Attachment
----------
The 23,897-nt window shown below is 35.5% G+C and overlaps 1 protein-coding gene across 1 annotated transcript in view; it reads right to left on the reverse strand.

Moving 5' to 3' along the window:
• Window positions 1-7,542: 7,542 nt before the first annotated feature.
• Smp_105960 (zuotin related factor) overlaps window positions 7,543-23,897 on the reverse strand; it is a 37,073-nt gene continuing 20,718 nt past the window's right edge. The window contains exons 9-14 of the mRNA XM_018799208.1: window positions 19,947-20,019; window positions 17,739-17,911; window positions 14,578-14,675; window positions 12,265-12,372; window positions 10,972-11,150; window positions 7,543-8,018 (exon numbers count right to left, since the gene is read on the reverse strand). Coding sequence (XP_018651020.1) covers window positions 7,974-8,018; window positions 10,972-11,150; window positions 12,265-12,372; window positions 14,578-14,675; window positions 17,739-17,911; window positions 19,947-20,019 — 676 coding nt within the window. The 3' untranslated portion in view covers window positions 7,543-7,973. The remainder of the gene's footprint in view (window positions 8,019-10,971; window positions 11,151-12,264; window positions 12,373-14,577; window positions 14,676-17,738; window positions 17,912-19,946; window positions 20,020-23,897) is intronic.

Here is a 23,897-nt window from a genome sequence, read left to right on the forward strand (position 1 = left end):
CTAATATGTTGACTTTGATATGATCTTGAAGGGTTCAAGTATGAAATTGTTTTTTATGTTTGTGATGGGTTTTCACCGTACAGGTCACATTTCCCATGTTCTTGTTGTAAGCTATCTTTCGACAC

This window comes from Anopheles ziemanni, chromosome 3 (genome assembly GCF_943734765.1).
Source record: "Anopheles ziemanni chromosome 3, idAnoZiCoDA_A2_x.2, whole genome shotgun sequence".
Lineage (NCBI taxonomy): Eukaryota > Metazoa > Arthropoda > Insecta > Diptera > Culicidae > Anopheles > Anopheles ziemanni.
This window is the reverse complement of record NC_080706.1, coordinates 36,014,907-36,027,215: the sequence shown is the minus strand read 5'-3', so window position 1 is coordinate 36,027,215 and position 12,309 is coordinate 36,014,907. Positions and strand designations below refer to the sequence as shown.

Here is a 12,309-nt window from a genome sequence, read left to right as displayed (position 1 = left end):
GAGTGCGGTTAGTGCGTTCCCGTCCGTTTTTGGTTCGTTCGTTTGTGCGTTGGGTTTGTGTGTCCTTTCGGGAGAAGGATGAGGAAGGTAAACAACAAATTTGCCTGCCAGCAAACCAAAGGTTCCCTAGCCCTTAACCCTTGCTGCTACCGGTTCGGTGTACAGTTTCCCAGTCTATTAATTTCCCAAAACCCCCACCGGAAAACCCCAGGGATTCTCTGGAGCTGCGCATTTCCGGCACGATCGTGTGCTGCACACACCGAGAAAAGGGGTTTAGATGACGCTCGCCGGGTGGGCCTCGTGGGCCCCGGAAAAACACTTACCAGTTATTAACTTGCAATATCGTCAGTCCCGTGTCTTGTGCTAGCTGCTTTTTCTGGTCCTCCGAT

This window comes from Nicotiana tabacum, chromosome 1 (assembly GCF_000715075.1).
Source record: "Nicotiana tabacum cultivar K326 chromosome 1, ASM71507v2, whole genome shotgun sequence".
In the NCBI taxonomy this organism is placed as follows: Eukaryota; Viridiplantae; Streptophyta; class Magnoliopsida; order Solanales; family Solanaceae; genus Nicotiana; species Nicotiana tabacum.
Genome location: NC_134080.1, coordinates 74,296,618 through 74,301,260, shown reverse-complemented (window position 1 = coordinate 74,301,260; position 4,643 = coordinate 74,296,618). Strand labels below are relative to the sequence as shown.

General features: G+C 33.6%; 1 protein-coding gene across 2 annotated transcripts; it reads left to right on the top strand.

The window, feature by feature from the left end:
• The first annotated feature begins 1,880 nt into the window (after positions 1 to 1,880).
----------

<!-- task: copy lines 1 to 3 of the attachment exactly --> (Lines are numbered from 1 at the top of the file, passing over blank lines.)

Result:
The 23,897-nt window shown below is 35.5% G+C and overlaps 1 protein-coding gene across 1 annotated transcript in view; it reads right to left on the reverse strand.

Moving 5' to 3' along the window:
• Window positions 1-7,542: 7,542 nt before the first annotated feature.